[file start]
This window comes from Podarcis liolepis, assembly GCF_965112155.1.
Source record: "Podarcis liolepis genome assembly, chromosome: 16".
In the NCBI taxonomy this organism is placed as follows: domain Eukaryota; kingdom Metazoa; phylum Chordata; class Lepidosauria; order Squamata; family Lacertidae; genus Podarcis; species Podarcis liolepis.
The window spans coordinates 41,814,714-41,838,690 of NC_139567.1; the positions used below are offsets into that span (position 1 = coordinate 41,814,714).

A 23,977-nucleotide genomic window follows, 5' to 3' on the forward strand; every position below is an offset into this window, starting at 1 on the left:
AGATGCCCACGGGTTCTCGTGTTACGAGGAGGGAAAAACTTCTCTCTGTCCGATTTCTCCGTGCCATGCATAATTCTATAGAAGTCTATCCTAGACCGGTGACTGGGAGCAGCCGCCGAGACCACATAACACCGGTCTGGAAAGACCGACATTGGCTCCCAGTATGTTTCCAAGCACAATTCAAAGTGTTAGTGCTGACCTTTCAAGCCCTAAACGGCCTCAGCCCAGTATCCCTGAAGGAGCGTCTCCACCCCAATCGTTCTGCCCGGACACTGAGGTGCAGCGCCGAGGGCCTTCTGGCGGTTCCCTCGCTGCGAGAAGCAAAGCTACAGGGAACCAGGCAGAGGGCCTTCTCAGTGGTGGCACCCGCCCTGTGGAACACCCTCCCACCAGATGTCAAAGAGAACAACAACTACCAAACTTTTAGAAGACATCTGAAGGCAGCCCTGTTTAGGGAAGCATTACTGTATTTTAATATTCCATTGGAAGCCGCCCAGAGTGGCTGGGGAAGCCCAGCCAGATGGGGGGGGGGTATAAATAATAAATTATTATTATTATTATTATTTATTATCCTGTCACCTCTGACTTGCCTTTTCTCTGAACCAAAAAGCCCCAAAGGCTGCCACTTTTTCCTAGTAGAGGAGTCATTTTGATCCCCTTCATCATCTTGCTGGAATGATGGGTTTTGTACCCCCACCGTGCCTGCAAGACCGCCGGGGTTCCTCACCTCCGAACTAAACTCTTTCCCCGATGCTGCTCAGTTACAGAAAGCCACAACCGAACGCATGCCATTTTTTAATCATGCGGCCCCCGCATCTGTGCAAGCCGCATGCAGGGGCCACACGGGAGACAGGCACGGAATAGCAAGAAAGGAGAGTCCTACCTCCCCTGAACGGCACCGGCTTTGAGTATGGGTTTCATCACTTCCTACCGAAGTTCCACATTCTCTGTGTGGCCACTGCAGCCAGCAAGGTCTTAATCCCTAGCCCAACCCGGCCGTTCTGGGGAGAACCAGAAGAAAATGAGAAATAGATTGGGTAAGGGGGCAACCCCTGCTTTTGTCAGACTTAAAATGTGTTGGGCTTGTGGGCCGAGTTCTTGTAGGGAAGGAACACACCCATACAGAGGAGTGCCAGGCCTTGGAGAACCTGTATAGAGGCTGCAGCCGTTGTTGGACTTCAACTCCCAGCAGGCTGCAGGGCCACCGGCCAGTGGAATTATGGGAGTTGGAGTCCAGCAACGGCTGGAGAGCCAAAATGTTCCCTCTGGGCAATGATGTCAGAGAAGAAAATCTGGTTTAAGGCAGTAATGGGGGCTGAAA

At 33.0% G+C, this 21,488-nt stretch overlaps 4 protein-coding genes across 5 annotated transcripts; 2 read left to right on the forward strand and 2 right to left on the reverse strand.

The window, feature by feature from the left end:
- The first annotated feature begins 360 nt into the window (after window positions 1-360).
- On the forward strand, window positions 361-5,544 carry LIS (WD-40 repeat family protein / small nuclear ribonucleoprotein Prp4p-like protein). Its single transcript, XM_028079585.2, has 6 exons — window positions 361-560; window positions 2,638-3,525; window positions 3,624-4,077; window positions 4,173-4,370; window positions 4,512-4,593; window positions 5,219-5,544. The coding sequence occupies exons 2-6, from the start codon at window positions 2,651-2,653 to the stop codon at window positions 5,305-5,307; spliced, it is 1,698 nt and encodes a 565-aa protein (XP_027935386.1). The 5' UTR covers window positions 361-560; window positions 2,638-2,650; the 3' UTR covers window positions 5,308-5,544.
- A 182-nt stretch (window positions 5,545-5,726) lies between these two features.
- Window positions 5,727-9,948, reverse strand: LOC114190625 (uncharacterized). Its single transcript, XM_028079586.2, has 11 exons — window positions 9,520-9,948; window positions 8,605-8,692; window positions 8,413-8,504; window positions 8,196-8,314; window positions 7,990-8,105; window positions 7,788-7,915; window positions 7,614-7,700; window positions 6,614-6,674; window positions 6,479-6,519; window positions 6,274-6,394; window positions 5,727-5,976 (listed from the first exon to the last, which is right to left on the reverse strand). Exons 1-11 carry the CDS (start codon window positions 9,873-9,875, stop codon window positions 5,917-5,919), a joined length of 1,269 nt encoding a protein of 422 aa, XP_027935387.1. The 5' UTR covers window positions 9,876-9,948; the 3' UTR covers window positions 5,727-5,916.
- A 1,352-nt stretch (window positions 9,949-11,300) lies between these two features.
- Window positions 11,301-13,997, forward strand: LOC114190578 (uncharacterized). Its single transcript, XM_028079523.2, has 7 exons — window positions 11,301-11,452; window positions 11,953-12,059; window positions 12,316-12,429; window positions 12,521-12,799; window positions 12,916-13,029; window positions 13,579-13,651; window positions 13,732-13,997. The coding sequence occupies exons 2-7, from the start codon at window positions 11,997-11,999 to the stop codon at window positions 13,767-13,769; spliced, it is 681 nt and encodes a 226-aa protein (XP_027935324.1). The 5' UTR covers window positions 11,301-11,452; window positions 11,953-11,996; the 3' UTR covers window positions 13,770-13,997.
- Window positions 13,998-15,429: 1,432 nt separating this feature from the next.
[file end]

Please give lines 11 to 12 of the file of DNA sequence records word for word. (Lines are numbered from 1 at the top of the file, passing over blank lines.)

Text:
- A 182-nt stretch (window positions 5,545-5,726) lies between these two features.
- Window positions 5,727-9,948, reverse strand: LOC114190625 (uncharacterized). Its single transcript, XM_028079586.2, has 11 exons — window positions 9,520-9,948; window positions 8,605-8,692; window positions 8,413-8,504; window positions 8,196-8,314; window positions 7,990-8,105; window positions 7,788-7,915; window positions 7,614-7,700; window positions 6,614-6,674; window positions 6,479-6,519; window positions 6,274-6,394; window positions 5,727-5,976 (listed from the first exon to the last, which is right to left on the reverse strand). Exons 1-11 carry the CDS (start codon window positions 9,873-9,875, stop codon window positions 5,917-5,919), a joined length of 1,269 nt encoding a protein of 422 aa, XP_027935387.1. The 5' UTR covers window positions 9,876-9,948; the 3' UTR covers window positions 5,727-5,916.